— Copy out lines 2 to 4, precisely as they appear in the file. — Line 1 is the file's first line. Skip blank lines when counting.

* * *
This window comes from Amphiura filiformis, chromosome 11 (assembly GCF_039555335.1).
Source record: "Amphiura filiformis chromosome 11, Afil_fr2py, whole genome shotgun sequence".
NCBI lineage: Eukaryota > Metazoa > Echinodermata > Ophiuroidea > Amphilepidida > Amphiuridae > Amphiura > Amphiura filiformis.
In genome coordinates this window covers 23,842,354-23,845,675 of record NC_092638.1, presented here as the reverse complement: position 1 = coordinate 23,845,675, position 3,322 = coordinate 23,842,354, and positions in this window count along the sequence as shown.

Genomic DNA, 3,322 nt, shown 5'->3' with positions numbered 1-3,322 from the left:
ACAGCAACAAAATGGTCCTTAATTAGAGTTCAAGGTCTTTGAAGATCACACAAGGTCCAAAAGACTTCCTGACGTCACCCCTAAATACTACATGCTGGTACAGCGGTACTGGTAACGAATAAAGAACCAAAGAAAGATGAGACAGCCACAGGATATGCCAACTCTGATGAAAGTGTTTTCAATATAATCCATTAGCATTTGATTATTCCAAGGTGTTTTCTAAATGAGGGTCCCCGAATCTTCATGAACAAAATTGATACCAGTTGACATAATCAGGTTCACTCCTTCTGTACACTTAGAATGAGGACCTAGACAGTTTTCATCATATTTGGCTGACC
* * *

Source record: "Amphiura filiformis chromosome 11, Afil_fr2py, whole genome shotgun sequence".
NCBI lineage: Eukaryota > Metazoa > Echinodermata > Ophiuroidea > Amphilepidida > Amphiuridae > Amphiura > Amphiura filiformis.
In genome coordinates this window covers 23,842,354-23,845,675 of record NC_092638.1, presented here as the reverse complement: position 1 = coordinate 23,845,675, position 3,322 = coordinate 23,842,354, and positions in this window count along the sequence as shown.